Unlike Fargo, this trip was a solo one. My wife, who operates her own home daycare, doesn’t have the luxury of copious amounts of annual leave like I do. Simply put, if she doesn’t work, she doesn’t get paid (she’ll also argue that, being a government employee, I get paid to do not much of anything every day even when I am at work, but she’s just jealousJ). On the other hand, if I don’t use all of my annual leave, they take some of it away, so basically I get encouraged to not show up for work every once in awhile. So rather than having her take two days off of work and subjecting our own two kids to a total of about 20 hours in the car, I set off for Missoula on my own on Friday the 13th (cue creepy music). Now, remember earlier when I alluded to the possibility of my decrepit old truck not making it to Missoula? Flash forward to about 11:00 AM Friday. I’m cruising along I-90 between Park City and Columbus, MT (just west of Billings), almost exactly halfway to Missoula when I see a rest stop ahead. I’d been hydrating and could use a quick stop in the men’s room, so I pull off. As I pull into the parking lot, my truck dies. Just flat out quits running and absolutely refuses to restart. It acts like it’s out of gas, but the fuel gauge says ¾ tank. I try several times to start it, thinking that it’s GOTTA just be some kind of cruel joke and that God is having a grand ole time watching me. When that doesn’t work, I cuss….a lot (sorry God). Hopefully I didn’t scare anyone else at the rest area. I manage to calm myself down and pull out my cell phone, which is showing a big fat zero bars. Great. I try anyway and dial 411 to get the number for a tow truck in Columbus, about 10 miles away. Miraculously, the call goes through and I get a hold of the towing place, which doubles as a mechanic shop (and knowing Montana, probably the post office, mayor’s office, doctor and veterinarian too). I tell the guy my situation and he says it’s probably my fuel pump going bad. That’s actually good news because my truck has two fuel tanks, so I should be able to just switch over to the other tank. But, how’s this for irony, the other tank is totally empty because I had already used it. So, the tow truck heads out and I sit and wait. By the time he shows up about 20 minutes later, I’ve actually managed to get my truck started and running again (who ever said that cussing and hitting never solved anything?) so the driver agrees to follow me into Columbus so I can fill my other tank and if I break down again on the way he’ll load me up. I make it all the way to Columbus, but as I’m pulling onto the off-ramp, just 100 yards from the truck stop my truck dies again. The tow truck driver says. “Aw hell, I can just push you from here.” So, he nudges the front bumper of his truck against the rear bumper of mine and gives me a push into the truck stop, which probably got a laugh out of more than a few other travelers who witnessed it. Once at the truck stop, I was able to fill my good tank, give my thanks (and a $30 service charge) to the tow truck driver, and I was on my way again. The rest of the of the trip was blissfully uneventful….the second fuel pump held out and I was actually able to switch over to the bad one once I got up to speed and use up the rest of that fuel too.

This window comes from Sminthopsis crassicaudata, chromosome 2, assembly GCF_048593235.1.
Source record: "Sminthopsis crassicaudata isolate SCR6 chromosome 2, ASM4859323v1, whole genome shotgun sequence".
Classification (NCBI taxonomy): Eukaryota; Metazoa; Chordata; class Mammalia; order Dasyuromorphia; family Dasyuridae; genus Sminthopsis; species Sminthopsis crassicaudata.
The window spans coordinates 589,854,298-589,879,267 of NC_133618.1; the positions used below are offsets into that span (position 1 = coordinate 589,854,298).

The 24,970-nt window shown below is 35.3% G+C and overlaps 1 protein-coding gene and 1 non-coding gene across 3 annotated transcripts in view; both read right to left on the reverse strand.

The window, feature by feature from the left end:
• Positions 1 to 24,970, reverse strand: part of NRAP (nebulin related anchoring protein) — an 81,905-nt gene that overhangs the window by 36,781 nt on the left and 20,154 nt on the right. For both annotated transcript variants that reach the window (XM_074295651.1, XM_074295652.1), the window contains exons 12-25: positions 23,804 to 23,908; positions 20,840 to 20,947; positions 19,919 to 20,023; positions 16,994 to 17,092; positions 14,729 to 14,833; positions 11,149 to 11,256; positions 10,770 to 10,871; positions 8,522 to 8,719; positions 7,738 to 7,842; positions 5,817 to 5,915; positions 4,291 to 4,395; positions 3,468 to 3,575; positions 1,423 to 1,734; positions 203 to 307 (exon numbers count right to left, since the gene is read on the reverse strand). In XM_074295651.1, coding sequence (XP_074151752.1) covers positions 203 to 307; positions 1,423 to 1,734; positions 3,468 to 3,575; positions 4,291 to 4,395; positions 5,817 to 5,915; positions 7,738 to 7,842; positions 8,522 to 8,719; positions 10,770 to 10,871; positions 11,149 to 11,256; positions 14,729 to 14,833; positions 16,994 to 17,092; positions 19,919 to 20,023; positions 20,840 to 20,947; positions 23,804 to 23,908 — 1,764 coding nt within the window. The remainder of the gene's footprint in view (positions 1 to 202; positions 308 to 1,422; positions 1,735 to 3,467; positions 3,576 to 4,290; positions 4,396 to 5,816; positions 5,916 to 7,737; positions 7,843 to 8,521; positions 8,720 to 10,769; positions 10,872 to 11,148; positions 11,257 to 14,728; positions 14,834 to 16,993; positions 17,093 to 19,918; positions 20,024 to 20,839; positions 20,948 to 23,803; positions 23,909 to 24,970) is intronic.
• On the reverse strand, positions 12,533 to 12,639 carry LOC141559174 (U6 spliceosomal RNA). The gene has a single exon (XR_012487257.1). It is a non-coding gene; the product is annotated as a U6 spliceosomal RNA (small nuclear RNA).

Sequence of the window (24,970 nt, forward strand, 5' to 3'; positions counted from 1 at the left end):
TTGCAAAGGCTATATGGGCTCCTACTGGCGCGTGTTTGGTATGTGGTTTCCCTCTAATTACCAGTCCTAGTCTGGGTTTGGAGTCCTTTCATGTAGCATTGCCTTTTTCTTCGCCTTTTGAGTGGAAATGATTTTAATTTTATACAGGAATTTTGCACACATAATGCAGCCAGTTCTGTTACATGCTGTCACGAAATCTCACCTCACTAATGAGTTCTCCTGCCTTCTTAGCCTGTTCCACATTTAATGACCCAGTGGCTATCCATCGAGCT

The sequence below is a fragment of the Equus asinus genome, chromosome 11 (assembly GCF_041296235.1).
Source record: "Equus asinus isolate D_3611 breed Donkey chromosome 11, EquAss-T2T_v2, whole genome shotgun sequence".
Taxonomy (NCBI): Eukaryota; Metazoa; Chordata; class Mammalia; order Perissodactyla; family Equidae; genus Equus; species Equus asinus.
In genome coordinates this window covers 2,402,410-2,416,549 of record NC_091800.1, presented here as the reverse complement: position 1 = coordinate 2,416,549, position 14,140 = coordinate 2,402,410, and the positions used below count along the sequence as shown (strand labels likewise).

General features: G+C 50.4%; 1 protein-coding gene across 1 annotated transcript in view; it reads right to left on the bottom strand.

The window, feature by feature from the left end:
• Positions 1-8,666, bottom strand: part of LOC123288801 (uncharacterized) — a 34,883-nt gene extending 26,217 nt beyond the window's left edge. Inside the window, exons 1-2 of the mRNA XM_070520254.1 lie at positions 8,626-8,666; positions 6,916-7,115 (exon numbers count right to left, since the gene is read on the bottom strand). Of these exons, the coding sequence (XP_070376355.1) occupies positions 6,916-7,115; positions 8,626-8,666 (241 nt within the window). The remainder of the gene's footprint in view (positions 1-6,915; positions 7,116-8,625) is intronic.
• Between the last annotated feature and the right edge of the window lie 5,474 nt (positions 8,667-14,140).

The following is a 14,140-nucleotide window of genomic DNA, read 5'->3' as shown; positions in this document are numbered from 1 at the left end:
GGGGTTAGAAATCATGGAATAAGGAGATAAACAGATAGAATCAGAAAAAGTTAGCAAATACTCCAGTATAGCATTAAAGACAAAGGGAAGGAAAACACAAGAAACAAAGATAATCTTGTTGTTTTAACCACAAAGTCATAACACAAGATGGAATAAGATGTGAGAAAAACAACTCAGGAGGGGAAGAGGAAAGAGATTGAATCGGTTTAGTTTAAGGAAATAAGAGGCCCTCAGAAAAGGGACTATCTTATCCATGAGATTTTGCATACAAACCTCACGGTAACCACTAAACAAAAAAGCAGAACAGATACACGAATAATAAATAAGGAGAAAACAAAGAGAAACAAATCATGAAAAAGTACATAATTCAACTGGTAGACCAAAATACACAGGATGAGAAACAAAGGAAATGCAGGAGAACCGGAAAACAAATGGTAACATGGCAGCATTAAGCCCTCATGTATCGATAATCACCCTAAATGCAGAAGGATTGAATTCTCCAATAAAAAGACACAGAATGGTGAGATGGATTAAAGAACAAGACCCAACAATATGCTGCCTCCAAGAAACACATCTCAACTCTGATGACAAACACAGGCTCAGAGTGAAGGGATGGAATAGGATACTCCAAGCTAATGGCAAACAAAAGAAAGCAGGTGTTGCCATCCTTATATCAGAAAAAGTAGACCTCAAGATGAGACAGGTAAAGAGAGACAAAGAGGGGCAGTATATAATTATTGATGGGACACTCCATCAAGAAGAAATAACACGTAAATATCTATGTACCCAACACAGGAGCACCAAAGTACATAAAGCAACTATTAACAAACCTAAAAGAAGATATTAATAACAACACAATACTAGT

Back in Missoula
I mentioned already that my father-in-law was footing the bill for this one and had offered his place 40 miles south of Missoula as lodging. But, upon learning that he wasn’t even going to be around that weekend (he’s a long haul trucker and consequently is rarely actually at home, especially now that all of his kids are grown), I decided to crash with one of my cousins who just so happens to spend his summers in Missoula (after spending the majority of the year in the Alaska bush). My cousin, John, was coincidentally planning on running the half marathon in Missoula, something I didn’t learn about until I went fishing with my Uncle Russ (John’s dad) for a few days in Minnesota right after Fargo. Also coincidentally, John’s wife and son were out of town for the weekend, so we were both suddenly all alone in the world (cue sad music).
Now, I have to give a plug for, in my totally biased opinion, one of the greatest bands of all time: Russ Nasset and the Revelators. Chances are, no one who is reading this has ever heard of them. Russ is the above-mentioned fishing partner uncle and John’s dad. Uncle Russ sings and plays guitar while John’s identical twin Sam also plays guitar and provides background vocals in one of Missoula’s most popular local bands. They play a brand of bluesy, old school country rock and honky-tonk. If you’re so inclined, check out their MySpace page. I watched them play several times at bars around Missoula when I was going to school there. They also rocked my wedding reception something fierce, but I haven’t had the opportunity to see them since. So, I was giddy with excitement when I learned that they were playing in Missoula the night of the 13th. After relaxing at John’s for awhile and hooking up with my mom and stepdad, who had made the 5 hour drive over from my hometown of Chester, we were off to watch the Revelators rock the house. It was righteous.